|Title||Ultratrace Detection of Toxic Chemicals: Triggered Disassembly of Supramolecular Nanotube Wrappers|
|Publication Type||Journal Article|
|Year of Publication||2016|
|Authors||Ishihara, S, Azzarelli, JM, Krikorian, M, Swager, TM|
|Journal||Journal of the American Chemical Society|
|Pagination||8221 - 8227|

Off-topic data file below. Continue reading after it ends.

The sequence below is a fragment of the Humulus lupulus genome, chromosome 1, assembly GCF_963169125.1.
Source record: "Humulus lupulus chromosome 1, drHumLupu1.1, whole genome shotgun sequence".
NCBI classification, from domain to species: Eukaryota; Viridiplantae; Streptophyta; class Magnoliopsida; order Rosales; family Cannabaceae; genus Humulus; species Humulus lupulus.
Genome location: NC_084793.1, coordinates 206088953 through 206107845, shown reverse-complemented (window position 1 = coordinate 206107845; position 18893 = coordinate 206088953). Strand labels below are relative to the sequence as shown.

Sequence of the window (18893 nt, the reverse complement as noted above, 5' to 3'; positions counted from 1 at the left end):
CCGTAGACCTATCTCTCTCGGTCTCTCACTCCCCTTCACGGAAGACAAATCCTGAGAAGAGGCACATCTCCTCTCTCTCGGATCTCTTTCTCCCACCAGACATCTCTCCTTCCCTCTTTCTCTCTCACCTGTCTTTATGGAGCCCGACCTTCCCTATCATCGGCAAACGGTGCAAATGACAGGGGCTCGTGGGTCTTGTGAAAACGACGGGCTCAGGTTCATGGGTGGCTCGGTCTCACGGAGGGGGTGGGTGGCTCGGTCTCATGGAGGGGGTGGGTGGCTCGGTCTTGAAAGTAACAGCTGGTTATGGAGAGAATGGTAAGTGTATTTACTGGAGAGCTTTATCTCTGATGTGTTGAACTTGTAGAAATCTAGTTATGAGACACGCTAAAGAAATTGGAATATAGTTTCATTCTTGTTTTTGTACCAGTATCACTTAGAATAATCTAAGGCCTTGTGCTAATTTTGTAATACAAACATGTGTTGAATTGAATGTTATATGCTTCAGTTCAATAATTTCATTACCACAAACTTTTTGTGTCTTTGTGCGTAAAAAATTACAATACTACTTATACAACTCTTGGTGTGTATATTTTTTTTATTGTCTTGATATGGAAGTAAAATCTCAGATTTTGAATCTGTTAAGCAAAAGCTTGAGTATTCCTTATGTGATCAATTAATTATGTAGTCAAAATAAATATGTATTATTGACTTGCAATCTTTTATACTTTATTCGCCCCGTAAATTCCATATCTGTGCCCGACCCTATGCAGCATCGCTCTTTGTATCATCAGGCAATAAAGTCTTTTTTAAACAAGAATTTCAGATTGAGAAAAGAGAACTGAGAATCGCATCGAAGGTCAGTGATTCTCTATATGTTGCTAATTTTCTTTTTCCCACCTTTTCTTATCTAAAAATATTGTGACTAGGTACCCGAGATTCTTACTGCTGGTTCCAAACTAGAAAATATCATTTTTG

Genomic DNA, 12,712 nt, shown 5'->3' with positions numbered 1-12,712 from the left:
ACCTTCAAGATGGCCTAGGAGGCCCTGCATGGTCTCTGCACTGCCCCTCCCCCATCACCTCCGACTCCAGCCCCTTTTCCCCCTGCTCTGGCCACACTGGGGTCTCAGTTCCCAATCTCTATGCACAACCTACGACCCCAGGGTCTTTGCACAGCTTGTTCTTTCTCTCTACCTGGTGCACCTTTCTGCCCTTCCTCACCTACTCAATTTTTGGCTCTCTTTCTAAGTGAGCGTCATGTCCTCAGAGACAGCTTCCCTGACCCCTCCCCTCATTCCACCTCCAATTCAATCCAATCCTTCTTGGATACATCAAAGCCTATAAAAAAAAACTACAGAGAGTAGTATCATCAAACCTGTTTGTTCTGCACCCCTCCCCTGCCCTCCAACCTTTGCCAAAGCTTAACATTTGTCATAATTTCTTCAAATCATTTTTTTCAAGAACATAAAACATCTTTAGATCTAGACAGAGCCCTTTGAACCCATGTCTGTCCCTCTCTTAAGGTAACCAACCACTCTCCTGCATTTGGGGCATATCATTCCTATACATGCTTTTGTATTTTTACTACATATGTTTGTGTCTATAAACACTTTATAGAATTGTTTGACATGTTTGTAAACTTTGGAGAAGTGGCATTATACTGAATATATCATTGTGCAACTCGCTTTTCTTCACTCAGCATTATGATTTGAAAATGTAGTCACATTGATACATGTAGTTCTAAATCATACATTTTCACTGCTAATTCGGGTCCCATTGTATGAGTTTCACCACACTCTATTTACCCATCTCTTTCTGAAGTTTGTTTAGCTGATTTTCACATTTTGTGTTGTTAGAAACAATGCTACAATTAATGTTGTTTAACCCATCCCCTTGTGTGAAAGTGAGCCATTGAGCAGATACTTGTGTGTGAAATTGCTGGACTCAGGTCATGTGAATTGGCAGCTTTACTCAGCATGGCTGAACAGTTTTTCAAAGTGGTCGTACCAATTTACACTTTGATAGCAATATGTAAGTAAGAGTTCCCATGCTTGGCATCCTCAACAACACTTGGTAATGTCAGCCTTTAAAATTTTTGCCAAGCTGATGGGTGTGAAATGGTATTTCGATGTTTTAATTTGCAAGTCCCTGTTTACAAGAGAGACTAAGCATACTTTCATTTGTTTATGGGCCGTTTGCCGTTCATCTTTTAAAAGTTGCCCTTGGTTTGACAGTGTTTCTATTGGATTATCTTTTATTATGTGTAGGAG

Chemical sensors offer opportunities for improving personal security, safety, and health. To enable broad adoption of chemical sensors requires performance and cost advantages that are best realized from innovations in the design of the sensing (transduction) materials. Ideal materials are sensitive and selective to specific chemicals or chemical classes and provide a signal that is readily interfaced with portable electronic devices. Herein we report that wrapping single walled carbon nanotubes with metallo-supramolecular polymers creates sensory devices with a dosimetric (time- and concentration-integrated) increase in electrical conductivity that is triggered by electrophilic chemical substances such as diethylchlorophosphate, a nerve agent simulant. The mechanism of this process involves the disassembly of the supramolecular polymer, and we demonstrate its utility in a wireless inductively powered sensing system based on near-field communication technology. Specifically, the dosimeters can be powered and read wirelessly with conventional smartphones to create sensors with ultratrace detection limits.